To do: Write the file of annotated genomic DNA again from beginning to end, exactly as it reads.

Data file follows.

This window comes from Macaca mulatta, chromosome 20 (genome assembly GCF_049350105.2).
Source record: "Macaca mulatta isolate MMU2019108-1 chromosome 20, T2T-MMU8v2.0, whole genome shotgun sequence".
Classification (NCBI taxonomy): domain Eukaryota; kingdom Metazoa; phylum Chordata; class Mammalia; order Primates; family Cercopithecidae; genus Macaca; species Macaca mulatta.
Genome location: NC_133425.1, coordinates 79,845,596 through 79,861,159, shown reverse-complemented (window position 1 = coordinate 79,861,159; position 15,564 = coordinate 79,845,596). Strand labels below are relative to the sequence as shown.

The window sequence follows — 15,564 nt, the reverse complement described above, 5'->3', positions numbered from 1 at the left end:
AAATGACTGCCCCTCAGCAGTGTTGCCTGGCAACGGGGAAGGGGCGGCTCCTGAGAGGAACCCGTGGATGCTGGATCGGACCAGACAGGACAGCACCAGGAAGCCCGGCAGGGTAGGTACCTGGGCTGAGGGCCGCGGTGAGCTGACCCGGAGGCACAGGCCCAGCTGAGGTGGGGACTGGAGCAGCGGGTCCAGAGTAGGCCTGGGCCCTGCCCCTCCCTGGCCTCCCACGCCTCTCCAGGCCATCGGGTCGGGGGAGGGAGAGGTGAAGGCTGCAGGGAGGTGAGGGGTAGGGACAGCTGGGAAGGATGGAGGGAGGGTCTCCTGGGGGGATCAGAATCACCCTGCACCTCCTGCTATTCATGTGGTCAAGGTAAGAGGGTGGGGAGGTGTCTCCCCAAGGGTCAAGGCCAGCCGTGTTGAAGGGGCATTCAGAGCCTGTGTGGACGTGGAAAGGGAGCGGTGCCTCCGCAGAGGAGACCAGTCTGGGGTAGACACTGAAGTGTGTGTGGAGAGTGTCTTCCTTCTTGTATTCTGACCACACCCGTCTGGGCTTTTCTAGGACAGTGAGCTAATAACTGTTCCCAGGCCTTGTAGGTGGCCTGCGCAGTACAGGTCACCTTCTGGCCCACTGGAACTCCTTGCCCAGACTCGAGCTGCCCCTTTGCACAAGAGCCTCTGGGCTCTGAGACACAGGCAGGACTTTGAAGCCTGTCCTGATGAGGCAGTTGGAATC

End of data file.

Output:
This window comes from Macaca mulatta, chromosome 20 (genome assembly GCF_049350105.2).
Source record: "Macaca mulatta isolate MMU2019108-1 chromosome 20, T2T-MMU8v2.0, whole genome shotgun sequence".
Classification (NCBI taxonomy): domain Eukaryota; kingdom Metazoa; phylum Chordata; class Mammalia; order Primates; family Cercopithecidae; genus Macaca; species Macaca mulatta.
Genome location: NC_133425.1, coordinates 79,845,596 through 79,861,159, shown reverse-complemented (window position 1 = coordinate 79,861,159; position 15,564 = coordinate 79,845,596). Strand labels below are relative to the sequence as shown.

The window sequence follows — 15,564 nt, the reverse complement described above, 5'->3', positions numbered from 1 at the left end:
AAATGACTGCCCCTCAGCAGTGTTGCCTGGCAACGGGGAAGGGGCGGCTCCTGAGAGGAACCCGTGGATGCTGGATCGGACCAGACAGGACAGCACCAGGAAGCCCGGCAGGGTAGGTACCTGGGCTGAGGGCCGCGGTGAGCTGACCCGGAGGCACAGGCCCAGCTGAGGTGGGGACTGGAGCAGCGGGTCCAGAGTAGGCCTGGGCCCTGCCCCTCCCTGGCCTCCCACGCCTCTCCAGGCCATCGGGTCGGGGGAGGGAGAGGTGAAGGCTGCAGGGAGGTGAGGGGTAGGGACAGCTGGGAAGGATGGAGGGAGGGTCTCCTGGGGGGATCAGAATCACCCTGCACCTCCTGCTATTCATGTGGTCAAGGTAAGAGGGTGGGGAGGTGTCTCCCCAAGGGTCAAGGCCAGCCGTGTTGAAGGGGCATTCAGAGCCTGTGTGGACGTGGAAAGGGAGCGGTGCCTCCGCAGAGGAGACCAGTCTGGGGTAGACACTGAAGTGTGTGTGGAGAGTGTCTTCCTTCTTGTATTCTGACCACACCCGTCTGGGCTTTTCTAGGACAGTGAGCTAATAACTGTTCCCAGGCCTTGTAGGTGGCCTGCGCAGTACAGGTCACCTTCTGGCCCACTGGAACTCCTTGCCCAGACTCGAGCTGCCCCTTTGCACAAGAGCCTCTGGGCTCTGAGACACAGGCAGGACTTTGAAGCCTGTCCTGATGAGGCAGTTGGAATC